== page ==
8. Many parents have reported a lack of suitable remote provision during long isolation periods.

9. Many parents are reporting the use of an unauthorised absence code instead of code X for covid-19 related isolation which has resulted in the unnecessary initiation of threats of fines and prosecution and unwarranted referral to education welfare services and social services.

10. Schools have been directed not to inform all parents when there is a covid case at school and parents face even less transparency. This prevents them from making informed and responsible decisions to fulfil their parental responsibility to their child’s health and wellbeing. Testing is patchy and irregular at best.

11. Only close contacts are being isolated and tested, therefore we have seen a great increase in the amount of clusters emerging in school settings, with official figures quoting 298  (PHE/ONS) clusters in educational settings this week. Unofficially we are aware of at least 1,000 cluster level outbreaks at ground level.  (https://www.parentsunited.net/reported-covid-19-cases/)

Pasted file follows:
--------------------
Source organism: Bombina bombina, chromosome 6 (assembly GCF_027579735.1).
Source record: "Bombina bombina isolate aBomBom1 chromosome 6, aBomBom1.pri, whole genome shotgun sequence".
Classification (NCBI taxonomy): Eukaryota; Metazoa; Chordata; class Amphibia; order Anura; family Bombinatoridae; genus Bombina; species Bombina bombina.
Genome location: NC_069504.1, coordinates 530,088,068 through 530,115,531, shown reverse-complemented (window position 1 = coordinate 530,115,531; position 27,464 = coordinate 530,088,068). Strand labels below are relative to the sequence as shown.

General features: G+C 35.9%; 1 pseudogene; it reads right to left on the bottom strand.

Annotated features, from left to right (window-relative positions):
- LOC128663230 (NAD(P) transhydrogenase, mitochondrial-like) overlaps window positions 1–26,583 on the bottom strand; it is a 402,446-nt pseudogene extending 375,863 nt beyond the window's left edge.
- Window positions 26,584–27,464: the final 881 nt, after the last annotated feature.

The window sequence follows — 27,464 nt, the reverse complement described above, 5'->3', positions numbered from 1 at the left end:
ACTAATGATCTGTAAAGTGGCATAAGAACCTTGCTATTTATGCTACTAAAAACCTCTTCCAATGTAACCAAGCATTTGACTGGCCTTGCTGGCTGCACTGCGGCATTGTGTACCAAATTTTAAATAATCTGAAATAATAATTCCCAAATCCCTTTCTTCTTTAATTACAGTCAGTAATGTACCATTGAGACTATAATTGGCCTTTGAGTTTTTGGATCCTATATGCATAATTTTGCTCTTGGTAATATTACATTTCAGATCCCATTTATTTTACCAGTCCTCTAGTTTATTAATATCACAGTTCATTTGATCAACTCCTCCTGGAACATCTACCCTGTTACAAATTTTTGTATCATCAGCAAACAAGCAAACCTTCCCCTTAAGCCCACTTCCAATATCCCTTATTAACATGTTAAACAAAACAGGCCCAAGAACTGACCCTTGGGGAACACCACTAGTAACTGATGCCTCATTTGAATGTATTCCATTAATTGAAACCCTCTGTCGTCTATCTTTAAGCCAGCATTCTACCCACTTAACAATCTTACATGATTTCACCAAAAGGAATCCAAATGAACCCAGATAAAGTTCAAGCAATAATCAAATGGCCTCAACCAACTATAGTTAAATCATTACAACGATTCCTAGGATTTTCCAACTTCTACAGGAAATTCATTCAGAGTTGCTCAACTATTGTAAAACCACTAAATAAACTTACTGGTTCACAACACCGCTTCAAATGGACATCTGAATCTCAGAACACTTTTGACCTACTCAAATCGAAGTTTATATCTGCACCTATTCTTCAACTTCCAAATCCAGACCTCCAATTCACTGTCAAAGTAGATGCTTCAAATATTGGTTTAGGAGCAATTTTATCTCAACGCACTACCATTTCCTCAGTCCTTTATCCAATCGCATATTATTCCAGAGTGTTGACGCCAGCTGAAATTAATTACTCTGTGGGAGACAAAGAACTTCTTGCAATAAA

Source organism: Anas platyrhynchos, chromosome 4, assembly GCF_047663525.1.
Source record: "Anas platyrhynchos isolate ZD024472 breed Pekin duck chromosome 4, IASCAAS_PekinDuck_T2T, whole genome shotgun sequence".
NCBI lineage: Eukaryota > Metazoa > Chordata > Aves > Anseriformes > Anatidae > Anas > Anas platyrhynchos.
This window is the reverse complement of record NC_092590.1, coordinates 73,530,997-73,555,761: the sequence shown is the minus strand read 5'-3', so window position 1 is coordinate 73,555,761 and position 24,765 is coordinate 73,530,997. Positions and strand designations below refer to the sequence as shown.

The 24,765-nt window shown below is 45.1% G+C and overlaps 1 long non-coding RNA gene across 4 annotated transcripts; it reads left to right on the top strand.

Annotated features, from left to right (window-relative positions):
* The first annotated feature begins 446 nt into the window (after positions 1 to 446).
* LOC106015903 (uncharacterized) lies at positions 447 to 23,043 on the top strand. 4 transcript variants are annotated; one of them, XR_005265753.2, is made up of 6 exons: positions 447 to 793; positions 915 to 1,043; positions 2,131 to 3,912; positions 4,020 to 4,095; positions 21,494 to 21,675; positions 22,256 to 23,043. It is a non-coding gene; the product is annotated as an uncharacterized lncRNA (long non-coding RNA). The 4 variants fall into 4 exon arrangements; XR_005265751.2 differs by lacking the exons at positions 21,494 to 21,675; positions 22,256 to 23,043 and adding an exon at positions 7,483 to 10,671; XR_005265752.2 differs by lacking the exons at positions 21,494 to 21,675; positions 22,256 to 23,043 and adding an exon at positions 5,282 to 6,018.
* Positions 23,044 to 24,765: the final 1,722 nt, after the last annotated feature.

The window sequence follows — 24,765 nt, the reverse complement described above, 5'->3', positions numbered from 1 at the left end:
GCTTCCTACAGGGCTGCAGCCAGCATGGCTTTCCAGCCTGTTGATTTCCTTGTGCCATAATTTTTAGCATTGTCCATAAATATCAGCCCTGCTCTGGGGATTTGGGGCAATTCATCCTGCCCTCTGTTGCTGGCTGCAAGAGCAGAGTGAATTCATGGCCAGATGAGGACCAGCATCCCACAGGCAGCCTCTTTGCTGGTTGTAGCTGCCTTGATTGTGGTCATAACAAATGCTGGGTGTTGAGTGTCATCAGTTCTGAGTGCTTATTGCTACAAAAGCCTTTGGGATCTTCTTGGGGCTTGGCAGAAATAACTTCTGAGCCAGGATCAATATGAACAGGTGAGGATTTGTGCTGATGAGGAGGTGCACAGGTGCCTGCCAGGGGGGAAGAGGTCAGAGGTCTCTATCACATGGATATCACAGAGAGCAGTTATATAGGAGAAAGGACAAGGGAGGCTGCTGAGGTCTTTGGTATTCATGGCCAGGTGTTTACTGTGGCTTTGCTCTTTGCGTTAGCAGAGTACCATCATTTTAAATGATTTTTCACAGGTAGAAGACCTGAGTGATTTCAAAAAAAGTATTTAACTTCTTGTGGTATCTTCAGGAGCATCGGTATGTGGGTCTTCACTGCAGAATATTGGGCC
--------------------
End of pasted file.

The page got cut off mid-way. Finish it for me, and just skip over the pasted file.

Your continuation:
12. The DfE appears to be telling schools to demand medical evidence of illness when a child is absent following the national guidance to isolate. This is not within GPs remit and is causing issues for them as well as the family as they are in the middle between the two.

What needs to happen next?

  1. The DfE needs to remove their blanket policy of fining and prosecuting children for keeping their children home and safe during the SARS- Cov- 2 pandemic.

2. The DfE and PHE need to begin releasing full, transparent data about the epidemic of Covid in our educational settings.

3. The DfE and PHE need to direct schools to a more understanding and sensitive approach to families and the challenges we are facing. Transparency is vital for parental trust to be built again after a disastrous start.

4. The DfE and government need to fulfil and expand upon their promise of technological provision for children, especially those from low income and disadvantaged households.

5. The DfE and government need to fund schools appropriately so that they can once again become safe.